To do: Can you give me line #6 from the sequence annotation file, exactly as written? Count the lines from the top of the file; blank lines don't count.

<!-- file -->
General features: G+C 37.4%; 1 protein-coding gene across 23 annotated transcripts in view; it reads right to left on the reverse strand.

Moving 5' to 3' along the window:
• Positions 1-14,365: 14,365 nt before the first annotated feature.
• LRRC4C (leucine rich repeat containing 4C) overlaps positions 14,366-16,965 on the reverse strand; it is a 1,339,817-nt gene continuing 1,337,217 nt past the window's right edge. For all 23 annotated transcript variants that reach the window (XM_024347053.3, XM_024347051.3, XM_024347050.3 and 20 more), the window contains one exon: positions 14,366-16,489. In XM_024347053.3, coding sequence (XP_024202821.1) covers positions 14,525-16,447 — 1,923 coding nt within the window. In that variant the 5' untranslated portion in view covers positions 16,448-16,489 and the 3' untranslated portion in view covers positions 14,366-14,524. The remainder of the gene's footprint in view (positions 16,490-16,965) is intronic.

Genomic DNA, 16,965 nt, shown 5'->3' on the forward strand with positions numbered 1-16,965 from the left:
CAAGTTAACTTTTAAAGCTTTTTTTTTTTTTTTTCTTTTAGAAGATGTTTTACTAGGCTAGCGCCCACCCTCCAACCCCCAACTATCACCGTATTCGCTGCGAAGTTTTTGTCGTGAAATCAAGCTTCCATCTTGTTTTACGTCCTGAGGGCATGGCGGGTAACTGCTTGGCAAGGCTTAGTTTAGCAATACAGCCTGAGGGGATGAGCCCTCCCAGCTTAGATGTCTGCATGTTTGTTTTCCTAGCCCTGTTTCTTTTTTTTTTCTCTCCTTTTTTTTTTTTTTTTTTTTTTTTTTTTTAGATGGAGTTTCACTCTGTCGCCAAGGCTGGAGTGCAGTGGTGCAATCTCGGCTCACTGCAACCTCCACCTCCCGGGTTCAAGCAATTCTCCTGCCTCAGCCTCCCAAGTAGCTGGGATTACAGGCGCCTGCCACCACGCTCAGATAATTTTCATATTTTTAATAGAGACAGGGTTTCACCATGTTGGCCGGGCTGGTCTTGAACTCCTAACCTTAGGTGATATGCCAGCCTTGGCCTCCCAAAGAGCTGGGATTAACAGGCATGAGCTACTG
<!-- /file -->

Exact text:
CAAGTTAACTTTTAAAGCTTTTTTTTTTTTTTTTCTTTTAGAAGATGTTTTACTAGGCTAGCGCCCACCCTCCAACCCCCAACTATCACCGTATTCGCTGCGAAGTTTTTGTCGTGAAATCAAGCTTCCATCTTGTTTTACGTCCTGAGGGCATGGCGGGTAACTGCTTGGCAAGGCTTAGTTTAGCAATACAGCCTGAGGGGATGAGCCCTCCCAGCTTAGATGTCTGCATGTTTGTTTTCCTAGCCCTGTTTCTTTTTTTTTTCTCTCCTTTTTTTTTTTTTTTTTTTTTTTTTTTTTAGATGGAGTTTCACTCTGTCGCCAAGGCTGGAGTGCAGTGGTGCAATCTCGGCTCACTGCAACCTCCACCTCCCGGGTTCAAGCAATTCTCCTGCCTCAGCCTCCCAAGTAGCTGGGATTACAGGCGCCTGCCACCACGCTCAGATAATTTTCATATTTTTAATAGAGACAGGGTTTCACCATGTTGGCCGGGCTGGTCTTGAACTCCTAACCTTAGGTGATATGCCAGCCTTGGCCTCCCAAAGAGCTGGGATTAACAGGCATGAGCTACTG